29 June 2020
Snus – 8 things you need to know about it
Snus, despite being known for centuries in the Scandinavian countries, is gaining more and more popularity. What exactly is snus and how does it relate to the e-cigarette and e-liquid industry? You will find the answers to these and other questions regarding snus in the article below.
1. What is snus?
Traditional snus (brown snus) is a moist tobacco product popular in Scandinavia. It looks like tobacco wrapped in a cellulose bag, resembling a tiny bag of tea. Sometimes it is referred to as ‘snuff’. Traditional product is made of a mixture of dried tobacco leaves and salt, which is moistened with hot steam. The finished product contains about 50% water and should be kept in the fridge. There is also a version of it without cellulose packaging, which is called “loose snus”. Usually, snus is applied by placing between the lower or upper lip and the gum. As result nicotine from tobacco is absorbed into the body from the oral cavity. Moreover, the nicotine content in snus is higher than in a traditional cigarette.
2. Non-tobacco snus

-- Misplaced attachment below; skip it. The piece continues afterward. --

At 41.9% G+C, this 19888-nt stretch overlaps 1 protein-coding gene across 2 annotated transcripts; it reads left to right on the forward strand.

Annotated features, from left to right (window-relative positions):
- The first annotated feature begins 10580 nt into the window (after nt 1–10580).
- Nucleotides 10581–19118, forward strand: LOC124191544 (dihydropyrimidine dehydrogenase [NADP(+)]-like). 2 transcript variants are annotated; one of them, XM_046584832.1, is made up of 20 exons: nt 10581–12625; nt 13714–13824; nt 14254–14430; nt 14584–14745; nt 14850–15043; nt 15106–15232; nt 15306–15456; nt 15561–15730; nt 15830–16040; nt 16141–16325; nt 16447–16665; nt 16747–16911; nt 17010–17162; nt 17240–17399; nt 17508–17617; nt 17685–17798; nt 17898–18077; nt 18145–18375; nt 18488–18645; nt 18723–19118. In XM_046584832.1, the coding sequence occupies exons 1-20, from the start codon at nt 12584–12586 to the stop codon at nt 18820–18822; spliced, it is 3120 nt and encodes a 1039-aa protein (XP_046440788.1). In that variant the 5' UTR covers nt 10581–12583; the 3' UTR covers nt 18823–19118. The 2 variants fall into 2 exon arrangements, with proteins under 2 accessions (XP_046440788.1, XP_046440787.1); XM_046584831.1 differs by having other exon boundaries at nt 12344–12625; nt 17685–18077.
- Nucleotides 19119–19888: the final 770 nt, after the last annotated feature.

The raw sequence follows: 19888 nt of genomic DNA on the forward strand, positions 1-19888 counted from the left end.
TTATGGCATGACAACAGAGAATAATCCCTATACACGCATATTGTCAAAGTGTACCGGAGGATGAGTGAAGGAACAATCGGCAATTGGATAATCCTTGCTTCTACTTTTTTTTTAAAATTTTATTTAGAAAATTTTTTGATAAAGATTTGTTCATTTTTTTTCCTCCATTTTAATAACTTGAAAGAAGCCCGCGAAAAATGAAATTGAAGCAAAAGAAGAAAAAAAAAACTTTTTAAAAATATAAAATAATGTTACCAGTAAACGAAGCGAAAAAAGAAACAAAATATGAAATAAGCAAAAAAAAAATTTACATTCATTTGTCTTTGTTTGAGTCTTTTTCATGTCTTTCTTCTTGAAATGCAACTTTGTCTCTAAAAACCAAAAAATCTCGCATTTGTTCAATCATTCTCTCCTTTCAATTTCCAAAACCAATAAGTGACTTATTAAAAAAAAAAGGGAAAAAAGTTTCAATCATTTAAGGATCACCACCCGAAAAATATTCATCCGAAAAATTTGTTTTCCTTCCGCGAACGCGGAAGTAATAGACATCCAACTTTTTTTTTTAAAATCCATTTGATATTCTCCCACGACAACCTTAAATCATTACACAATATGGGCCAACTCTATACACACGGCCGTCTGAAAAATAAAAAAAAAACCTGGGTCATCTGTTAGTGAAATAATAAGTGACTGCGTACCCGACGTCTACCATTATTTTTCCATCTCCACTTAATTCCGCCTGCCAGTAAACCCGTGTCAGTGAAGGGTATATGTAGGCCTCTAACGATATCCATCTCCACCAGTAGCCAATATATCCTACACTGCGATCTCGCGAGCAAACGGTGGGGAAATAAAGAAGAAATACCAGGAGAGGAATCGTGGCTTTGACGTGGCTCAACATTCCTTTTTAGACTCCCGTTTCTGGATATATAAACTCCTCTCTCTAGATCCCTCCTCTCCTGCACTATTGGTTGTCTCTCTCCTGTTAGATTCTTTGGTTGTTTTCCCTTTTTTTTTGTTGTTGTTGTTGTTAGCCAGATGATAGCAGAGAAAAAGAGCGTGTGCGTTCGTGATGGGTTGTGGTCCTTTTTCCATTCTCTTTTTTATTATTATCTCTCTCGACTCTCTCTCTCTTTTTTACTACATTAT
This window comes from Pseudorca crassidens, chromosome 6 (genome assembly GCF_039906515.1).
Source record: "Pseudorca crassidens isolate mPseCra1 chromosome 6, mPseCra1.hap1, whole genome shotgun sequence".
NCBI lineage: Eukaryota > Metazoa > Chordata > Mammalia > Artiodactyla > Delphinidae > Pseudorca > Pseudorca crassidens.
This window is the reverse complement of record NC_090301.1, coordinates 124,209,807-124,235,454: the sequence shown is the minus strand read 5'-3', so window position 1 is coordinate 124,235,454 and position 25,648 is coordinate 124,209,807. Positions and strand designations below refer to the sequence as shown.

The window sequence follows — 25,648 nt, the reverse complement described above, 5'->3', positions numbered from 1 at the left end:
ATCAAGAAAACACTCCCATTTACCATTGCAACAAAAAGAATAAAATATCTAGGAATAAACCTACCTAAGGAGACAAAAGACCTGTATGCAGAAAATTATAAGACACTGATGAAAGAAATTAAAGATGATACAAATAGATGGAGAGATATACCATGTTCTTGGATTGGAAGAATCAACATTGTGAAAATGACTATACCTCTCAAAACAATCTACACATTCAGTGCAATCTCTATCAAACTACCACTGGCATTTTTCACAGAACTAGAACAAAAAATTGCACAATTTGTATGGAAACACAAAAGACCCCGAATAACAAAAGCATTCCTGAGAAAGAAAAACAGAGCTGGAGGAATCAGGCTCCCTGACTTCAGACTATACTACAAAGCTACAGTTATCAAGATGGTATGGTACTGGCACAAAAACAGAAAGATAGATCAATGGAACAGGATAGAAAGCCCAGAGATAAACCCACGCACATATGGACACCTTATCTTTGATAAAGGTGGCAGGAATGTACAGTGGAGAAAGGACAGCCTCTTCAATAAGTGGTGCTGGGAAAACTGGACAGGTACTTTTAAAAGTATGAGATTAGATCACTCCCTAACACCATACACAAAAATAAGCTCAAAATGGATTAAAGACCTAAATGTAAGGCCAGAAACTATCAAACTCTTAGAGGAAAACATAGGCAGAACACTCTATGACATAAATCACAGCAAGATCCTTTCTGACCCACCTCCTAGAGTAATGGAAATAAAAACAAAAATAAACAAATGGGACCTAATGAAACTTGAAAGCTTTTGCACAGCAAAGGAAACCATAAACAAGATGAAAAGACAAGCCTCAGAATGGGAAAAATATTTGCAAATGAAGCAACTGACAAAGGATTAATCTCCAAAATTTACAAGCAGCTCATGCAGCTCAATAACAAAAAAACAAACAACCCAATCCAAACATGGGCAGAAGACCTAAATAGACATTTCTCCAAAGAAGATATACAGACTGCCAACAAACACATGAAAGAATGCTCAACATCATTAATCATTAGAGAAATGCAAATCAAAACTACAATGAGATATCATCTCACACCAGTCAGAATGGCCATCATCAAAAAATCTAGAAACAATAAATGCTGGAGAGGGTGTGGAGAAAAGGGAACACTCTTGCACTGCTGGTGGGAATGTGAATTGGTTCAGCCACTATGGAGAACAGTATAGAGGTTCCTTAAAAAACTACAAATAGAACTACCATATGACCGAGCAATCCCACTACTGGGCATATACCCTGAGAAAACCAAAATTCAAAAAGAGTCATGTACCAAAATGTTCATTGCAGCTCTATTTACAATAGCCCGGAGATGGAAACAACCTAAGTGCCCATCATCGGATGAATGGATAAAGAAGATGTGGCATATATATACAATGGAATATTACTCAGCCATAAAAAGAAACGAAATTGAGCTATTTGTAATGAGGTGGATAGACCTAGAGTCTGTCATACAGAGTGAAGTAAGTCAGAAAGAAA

Non-tobacco snus (white snus) derives from traditional, brown snus. The only difference between the two is the nicotine carrier. Tobacco snus contains tobacco leaves, while non-tobacco snus is filled with cellulose. Powdered cellulose is soaked in a mixture of pure nicotine, aromas and pH-alignant (to make product pH more similar to the natural pH of the oral cavity). The mixture is additionally moistened with PG, however, the non-tobacco snuff is a little dry. It means that the user may feel the nicotine effect and a taste a few seconds after placing snus behind a lip.
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5 June 2020
Due to World No Tobacco Day, WHO has launched a misleading campaign presenting tobacco harm reduction methods in a negative way. Independent experts say that without supporting less harmful methods of delivering nicotine WHO “will squander the opportunity to avoid millions of premature deaths that will be caused by smoking”*
The threaths of smoking
World No Tobacco Day was established by WHO in 1987 due to the growing number of addicts and patients with illnesses caused by smoking. The holiday is an opportunity to draw attention of the whole world to the prevalence of smoking and its negative health effects. World No Tobacco Day is also intended to encourage a 24-hour period of abstinence from all forms of tobacco consumption around the world.
According to WHO data, almost 8 million people die each year due to smoking and exposure to tobacco smoke. More than 7 million of those deaths are the result of direct tobacco use while around 1.2 million are the result of non-smokers being exposed to second-hand smoke. WHO data suggests that combustible cigarettes kill up to half of its users. read more »